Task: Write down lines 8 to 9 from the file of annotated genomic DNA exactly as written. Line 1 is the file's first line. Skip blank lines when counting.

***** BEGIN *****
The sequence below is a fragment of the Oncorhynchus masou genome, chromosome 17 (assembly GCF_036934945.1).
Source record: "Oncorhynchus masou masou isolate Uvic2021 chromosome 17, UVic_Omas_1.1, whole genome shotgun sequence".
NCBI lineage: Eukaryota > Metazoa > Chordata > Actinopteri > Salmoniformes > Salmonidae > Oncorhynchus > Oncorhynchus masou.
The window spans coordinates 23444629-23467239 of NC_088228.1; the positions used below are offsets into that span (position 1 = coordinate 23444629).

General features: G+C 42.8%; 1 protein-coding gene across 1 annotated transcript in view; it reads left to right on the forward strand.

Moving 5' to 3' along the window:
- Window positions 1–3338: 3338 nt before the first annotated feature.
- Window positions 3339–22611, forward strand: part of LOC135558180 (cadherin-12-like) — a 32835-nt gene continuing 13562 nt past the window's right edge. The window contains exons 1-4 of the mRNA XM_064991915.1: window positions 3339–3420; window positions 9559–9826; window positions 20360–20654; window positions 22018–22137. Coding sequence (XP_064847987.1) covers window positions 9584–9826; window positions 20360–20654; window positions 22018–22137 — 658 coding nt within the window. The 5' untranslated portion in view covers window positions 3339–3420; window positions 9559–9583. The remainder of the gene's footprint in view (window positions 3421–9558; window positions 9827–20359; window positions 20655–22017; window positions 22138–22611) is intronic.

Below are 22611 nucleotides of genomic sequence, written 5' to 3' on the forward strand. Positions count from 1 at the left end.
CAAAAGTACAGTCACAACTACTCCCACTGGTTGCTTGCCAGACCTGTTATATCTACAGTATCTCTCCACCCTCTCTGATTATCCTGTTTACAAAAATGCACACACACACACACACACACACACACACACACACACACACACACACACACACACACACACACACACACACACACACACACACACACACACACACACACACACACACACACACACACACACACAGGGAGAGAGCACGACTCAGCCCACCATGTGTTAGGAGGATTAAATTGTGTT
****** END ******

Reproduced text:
- Window positions 3339–22611, forward strand: part of LOC135558180 (cadherin-12-like) — a 32835-nt gene continuing 13562 nt past the window's right edge. The window contains exons 1-4 of the mRNA XM_064991915.1: window positions 3339–3420; window positions 9559–9826; window positions 20360–20654; window positions 22018–22137. Coding sequence (XP_064847987.1) covers window positions 9584–9826; window positions 20360–20654; window positions 22018–22137 — 658 coding nt within the window. The 5' untranslated portion in view covers window positions 3339–3420; window positions 9559–9583. The remainder of the gene's footprint in view (window positions 3421–9558; window positions 9827–20359; window positions 20655–22017; window positions 22138–22611) is intronic.

Below are 22611 nucleotides of genomic sequence, written 5' to 3' on the forward strand. Positions count from 1 at the left end.